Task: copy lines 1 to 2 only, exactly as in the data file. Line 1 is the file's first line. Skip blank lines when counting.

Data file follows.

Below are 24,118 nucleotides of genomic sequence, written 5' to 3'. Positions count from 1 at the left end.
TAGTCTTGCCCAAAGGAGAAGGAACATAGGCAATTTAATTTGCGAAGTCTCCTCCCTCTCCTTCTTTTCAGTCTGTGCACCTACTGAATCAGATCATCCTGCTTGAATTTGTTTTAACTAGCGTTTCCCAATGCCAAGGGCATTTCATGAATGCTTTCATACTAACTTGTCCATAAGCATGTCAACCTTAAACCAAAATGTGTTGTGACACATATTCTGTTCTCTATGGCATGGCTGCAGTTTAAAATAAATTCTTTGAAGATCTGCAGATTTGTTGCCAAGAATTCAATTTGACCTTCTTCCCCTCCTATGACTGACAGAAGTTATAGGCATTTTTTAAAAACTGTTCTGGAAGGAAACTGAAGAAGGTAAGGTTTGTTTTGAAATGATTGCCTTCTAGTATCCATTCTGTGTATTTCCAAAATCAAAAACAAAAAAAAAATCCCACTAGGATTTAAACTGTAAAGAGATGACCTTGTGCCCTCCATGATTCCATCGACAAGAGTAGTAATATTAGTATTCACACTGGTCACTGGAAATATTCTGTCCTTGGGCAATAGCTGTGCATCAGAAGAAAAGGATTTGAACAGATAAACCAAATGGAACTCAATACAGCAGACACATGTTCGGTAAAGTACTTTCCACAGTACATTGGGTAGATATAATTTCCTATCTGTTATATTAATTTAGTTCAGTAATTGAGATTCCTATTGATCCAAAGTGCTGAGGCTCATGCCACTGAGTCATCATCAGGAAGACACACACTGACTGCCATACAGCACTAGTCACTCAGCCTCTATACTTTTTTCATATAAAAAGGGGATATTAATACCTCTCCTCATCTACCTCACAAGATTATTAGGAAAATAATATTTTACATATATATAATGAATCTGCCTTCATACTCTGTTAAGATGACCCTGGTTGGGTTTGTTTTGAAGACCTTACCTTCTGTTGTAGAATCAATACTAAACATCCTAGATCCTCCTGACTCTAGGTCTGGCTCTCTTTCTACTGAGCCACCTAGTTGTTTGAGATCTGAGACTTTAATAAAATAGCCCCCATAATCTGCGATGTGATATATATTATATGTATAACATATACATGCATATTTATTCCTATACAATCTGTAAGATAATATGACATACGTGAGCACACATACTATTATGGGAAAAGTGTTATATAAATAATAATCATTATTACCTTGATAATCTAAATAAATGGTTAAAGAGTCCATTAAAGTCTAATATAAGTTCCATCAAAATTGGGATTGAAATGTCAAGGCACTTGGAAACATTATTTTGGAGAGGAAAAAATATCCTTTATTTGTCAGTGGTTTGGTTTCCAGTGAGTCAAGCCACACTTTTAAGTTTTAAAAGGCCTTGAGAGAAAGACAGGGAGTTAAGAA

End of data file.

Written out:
Below are 24,118 nucleotides of genomic sequence, written 5' to 3'. Positions count from 1 at the left end.
TAGTCTTGCCCAAAGGAGAAGGAACATAGGCAATTTAATTTGCGAAGTCTCCTCCCTCTCCTTCTTTTCAGTCTGTGCACCTACTGAATCAGATCATCCTGCTTGAATTTGTTTTAACTAGCGTTTCCCAATGCCAAGGGCATTTCATGAATGCTTTCATACTAACTTGTCCATAAGCATGTCAACCTTAAACCAAAATGTGTTGTGACACATATTCTGTTCTCTATGGCATGGCTGCAGTTTAAAATAAATTCTTTGAAGATCTGCAGATTTGTTGCCAAGAATTCAATTTGACCTTCTTCCCCTCCTATGACTGACAGAAGTTATAGGCATTTTTTAAAAACTGTTCTGGAAGGAAACTGAAGAAGGTAAGGTTTGTTTTGAAATGATTGCCTTCTAGTATCCATTCTGTGTATTTCCAAAATCAAAAACAAAAAAAAAATCCCACTAGGATTTAAACTGTAAAGAGATGACCTTGTGCCCTCCATGATTCCATCGACAAGAGTAGTAATATTAGTATTCACACTGGTCACTGGAAATATTCTGTCCTTGGGCAATAGCTGTGCATCAGAAGAAAAGGATTTGAACAGATAAACCAAATGGAACTCAATACAGCAGACACATGTTCGGTAAAGTACTTTCCACAGTACATTGGGTAGATATAATTTCCTATCTGTTATATTAATTTAGTTCAGTAATTGAGATTCCTATTGATCCAAAGTGCTGAGGCTCATGCCACTGAGTCATCATCAGGAAGACACACACTGACTGCCATACAGCACTAGTCACTCAGCCTCTATACTTTTTTCATATAAAAAGGGGATATTAATACCTCTCCTCATCTACCTCACAAGATTATTAGGAAAATAATATTTTACATATATATAATGAATCTGCCTTCATACTCTGTTAAGATGACCCTGGTTGGGTTTGTTTTGAAGACCTTACCTTCTGTTGTAGAATCAATACTAAACATCCTAGATCCTCCTGACTCTAGGTCTGGCTCTCTTTCTACTGAGCCACCTAGTTGTTTGAGATCTGAGACTTTAATAAAATAGCCCCCATAATCTGCGATGTGATATATATTATATGTATAACATATACATGCATATTTATTCCTATACAATCTGTAAGATAATATGACATACGTGAGCACACATACTATTATGGGAAAAGTGTTATATAAATAATAATCATTATTACCTTGATAATCTAAATAAATGGTTAAAGAGTCCATTAAAGTCTAATATAAGTTCCATCAAAATTGGGATTGAAATGTCAAGGCACTTGGAAACATTATTTTGGAGAGGAAAAAATATCCTTTATTTGTCAGTGGTTTGGTTTCCAGTGAGTCAAGCCACACTTTTAAGTTTTAAAAGGCCTTGAGAGAAAGACAGGGAGTTAAGAA